In recapitulation, it is evident that the apparatus of the present invention controls the lateral movement of the belt and provides a support therefor. A mechanical servo mechanism detects the belt lateral movement and automatically tilts the steering roller so as to return the belt to the desired path of movement. The servo mechanism includes a sensor arranged to translate relative to the belt support. As the sensor translates, it causes the belt support to tilt in a direction such that the belt is restored to the pre-determined path of movement eliminating any lateral deviations therefrom.

It is, therefore, evident that there has been provided in accordance with the present invention, an apparatus for supporting and controlling the lateral movement of the photoconductive belt such that the belt moves in a pre-determined path. This apparatus fully satisfies the aims and advantages hereinbefore set forth. While this invention has been described in conjunction with a specific embodiment thereof, it will be evident that many alternatives, modifications and variations will be apparent to those skilled in the art. Accordingly, it is intended to embrace all such alternatives modifications, and variations as fall within the spirit and broad scope of the appended claims.

Patent Citations
Cited PatentFiling datePublication dateApplicantTitle
US3315859 *Mar 31, 1965Apr 25, 1967Eastman Kodak CoWeb tracking mechanism
Non-Patent Citations
Reference
1 *Research Disclosure, May 9, 1976, Morse et al., No. 14510, p. 29.
Referenced by
Citing PatentFiling datePublication dateApplicantTitle
US4397538 *Sep 3, 1981Aug 9, 1983Xerox CorporationBelt alignment system
US4421228 *Aug 17, 1981Dec 20, 1983Eastman Kodak CompanyPeriodically aligning an endless web
US4529294 *Mar 16, 1984Jul 16, 1985Xerox CorporationDocument scanning drum and flash exposure copier
US5069027 *Jul 14, 1989Dec 3, 1991Fritz StahleckerTangential belt drive for spinning or twisting machines
US5078263 *Jun 15, 1988Jan 7, 1992Xerox CorporationWeb-steering mechanisms
US5157444 *Jan 3, 1991Oct 20, 1992Canon Kabushiki KaishaApparatus for controlling the lateral shifting of an endless belt by detecting belt position
US5246406 *Oct 22, 1992Sep 21, 1993General Motors CorporationTorque transmission system for connecting parallel shafts
US5343279 *Jun 18, 1992Aug 30, 1994Canon Kabushiki KaishaLateral shift preventing mechanism for endless belt
US5365321 *May 27, 1993Nov 15, 1994Canon Kabushiki KaishaEndless belt driving device with automatic belt displacement correction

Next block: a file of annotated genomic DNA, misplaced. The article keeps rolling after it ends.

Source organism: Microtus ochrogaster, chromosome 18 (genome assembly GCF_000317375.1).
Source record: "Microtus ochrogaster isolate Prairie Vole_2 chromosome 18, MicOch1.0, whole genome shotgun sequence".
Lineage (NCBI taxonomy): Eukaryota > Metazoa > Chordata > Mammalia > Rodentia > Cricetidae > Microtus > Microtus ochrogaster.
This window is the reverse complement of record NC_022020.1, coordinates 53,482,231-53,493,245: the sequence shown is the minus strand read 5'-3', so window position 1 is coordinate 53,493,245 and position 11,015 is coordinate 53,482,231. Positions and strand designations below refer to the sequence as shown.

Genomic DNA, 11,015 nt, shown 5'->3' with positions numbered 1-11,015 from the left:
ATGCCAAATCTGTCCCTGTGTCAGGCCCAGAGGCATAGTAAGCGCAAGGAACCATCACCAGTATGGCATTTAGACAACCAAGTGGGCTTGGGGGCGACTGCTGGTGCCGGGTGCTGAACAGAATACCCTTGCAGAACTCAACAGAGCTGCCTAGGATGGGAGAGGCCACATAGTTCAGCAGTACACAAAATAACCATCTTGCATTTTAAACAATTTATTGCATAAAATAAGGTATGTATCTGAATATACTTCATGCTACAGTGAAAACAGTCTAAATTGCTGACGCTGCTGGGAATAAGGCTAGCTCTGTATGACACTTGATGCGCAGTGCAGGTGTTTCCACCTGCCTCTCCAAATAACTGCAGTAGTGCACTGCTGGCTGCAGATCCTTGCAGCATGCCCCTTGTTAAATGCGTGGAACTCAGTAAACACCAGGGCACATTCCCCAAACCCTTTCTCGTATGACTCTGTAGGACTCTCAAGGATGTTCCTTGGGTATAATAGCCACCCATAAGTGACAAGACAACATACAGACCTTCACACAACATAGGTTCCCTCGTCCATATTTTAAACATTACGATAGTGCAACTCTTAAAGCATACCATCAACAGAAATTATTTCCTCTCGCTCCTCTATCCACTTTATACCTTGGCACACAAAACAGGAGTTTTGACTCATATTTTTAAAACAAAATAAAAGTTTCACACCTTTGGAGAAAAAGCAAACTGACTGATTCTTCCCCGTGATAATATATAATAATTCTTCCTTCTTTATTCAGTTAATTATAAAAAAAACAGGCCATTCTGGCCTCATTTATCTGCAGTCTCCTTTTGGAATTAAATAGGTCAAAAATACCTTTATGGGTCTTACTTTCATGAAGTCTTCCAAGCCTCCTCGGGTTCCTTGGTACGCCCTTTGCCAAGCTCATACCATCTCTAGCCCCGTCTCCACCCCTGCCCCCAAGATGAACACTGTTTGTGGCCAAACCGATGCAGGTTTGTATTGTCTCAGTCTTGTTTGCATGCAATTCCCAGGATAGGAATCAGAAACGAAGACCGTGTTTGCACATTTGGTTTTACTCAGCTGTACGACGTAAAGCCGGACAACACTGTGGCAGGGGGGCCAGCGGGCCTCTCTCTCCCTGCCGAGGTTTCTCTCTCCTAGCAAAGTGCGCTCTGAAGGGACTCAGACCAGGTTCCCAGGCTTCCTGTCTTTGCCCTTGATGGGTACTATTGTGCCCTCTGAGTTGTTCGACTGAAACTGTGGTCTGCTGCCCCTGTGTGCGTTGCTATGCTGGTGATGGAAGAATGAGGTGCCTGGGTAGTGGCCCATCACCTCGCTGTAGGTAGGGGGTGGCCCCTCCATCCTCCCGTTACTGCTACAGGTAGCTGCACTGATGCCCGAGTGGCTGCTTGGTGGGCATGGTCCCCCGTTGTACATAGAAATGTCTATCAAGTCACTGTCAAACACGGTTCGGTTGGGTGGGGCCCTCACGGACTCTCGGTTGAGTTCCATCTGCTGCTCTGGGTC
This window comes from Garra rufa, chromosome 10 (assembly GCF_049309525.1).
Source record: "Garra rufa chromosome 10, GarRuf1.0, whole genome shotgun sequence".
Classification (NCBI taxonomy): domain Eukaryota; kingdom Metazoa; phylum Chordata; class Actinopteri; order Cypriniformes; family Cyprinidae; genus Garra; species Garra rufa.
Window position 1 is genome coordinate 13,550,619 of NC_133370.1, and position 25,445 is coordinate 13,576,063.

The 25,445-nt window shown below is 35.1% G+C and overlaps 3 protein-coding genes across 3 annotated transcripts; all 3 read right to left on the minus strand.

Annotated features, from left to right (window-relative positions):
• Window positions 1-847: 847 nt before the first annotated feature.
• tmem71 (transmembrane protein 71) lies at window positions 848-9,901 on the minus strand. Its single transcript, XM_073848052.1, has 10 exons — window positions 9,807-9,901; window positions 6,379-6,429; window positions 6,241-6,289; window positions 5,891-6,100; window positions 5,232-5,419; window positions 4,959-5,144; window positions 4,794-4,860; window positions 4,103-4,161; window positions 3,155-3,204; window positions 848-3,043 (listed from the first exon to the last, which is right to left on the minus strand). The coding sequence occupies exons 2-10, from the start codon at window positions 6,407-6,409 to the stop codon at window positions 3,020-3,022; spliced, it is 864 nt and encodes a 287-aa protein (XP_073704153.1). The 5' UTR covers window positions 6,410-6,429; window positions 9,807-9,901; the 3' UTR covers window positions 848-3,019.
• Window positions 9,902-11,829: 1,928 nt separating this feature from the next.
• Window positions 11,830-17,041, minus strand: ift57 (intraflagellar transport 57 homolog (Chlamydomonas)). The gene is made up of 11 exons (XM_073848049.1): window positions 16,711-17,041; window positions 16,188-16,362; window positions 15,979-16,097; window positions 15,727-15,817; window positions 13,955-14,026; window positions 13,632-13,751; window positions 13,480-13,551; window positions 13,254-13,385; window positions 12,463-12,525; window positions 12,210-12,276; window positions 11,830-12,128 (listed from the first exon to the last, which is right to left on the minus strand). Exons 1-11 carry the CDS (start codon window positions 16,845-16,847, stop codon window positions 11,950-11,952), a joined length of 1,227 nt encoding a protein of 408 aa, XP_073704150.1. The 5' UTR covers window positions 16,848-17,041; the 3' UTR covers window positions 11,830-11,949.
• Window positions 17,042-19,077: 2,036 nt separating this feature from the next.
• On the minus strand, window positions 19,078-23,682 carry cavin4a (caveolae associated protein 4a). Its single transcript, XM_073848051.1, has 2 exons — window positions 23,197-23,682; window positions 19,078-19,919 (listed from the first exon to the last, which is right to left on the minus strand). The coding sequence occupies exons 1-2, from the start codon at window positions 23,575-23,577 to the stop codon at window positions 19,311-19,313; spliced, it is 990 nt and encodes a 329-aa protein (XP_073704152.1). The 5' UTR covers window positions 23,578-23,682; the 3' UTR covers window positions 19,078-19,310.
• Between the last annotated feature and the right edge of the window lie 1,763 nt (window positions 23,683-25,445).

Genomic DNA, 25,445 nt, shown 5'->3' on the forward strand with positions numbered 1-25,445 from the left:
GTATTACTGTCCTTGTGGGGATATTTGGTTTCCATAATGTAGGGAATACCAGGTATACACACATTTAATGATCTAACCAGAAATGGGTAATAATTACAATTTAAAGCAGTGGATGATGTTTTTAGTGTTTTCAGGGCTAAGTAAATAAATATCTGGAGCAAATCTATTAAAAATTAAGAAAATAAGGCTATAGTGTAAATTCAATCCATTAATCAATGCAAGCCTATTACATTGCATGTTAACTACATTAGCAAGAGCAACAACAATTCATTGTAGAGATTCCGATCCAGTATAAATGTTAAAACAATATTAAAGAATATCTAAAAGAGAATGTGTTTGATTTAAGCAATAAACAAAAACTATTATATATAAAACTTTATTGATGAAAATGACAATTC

US5479241 *Jan 19, 1993Dec 26, 1995Xerox CorporationMethod and apparatus for determining and updating a photoreceptor belt steering coefficient in a belt tracking system
US5518457 *Sep 19, 1994May 21, 1996Mitsubishi Jukogyo Kabushiki KaishaBelt adjusting device and single facer
US5659851 *Nov 17, 1995Aug 19, 1997Minnesota Mining And Manufacturing CompanyApparatus and method for steering an endless belt
US6002908 *Oct 28, 1998Dec 14, 1999Minolta Co., Ltd.Drive device, and fusing device and transfer device including said drive device
US6078766 *Oct 15, 1998Jun 20, 2000Ricoh Company, Ltd.Belt conveying apparatus having a self-adjustment mechanism for belt distortion and method therefor
US6830212Nov 9, 1999Dec 14, 2004Jack C. HarrisWeb tension equalizing roll and tracking apparatus
US6912371 *Jun 30, 2003Jun 28, 2005Kabushiki Kaisha ToshibaSystem for regulating the sliding force of a fusing belt in an image forming apparatus
US7267255 *Jan 29, 2001Sep 11, 2007Eastman Kodak CompanyWeb tracking adjustment device and method through use of a biased gimbal
US7798492 *May 4, 2009Sep 21, 2010Kabushiki Kaisha ToshibaSheet conveying apparatus
US7806253 *Oct 1, 2008Oct 5, 2010Oce-Technologies B.V.Apparatus and method for steering a belt
US8047355 *Jul 27, 2010Nov 1, 2011Acrison, Inc.Automatic belt tracking system
US8538304 *Nov 15, 2010Sep 17, 2013Oki Data CorporationBelt drive apparatus and image forming apparatus
US8657104 *Apr 9, 2013Feb 25, 2014Ricoh Company, Ltd.Belt positioning system, multi-roller assembly and image forming apparatus employing same
US20130164034 *Dec 23, 2011Jun 27, 2013Xerox CorporationPassive belt steering apparatus and systems
EP0437204A2 *Jan 2, 1991Jul 17, 1991Canon Kabushiki KaishaLateral shift control for endless belt and fixing apparatus using same
WO2001034506A1 *Nov 9, 2000May 17, 2001Equaliner Systems LlcWeb tension equalizing roll and tracking apparatus
Classifications
U.S. Classification198/806, 474/102, 226/192, 399/361
International ClassificationB65G15/64, G03G21/00, B65G39/071, G03G15/00
Cooperative ClassificationG03G15/755
European ClassificationG03G15/75D2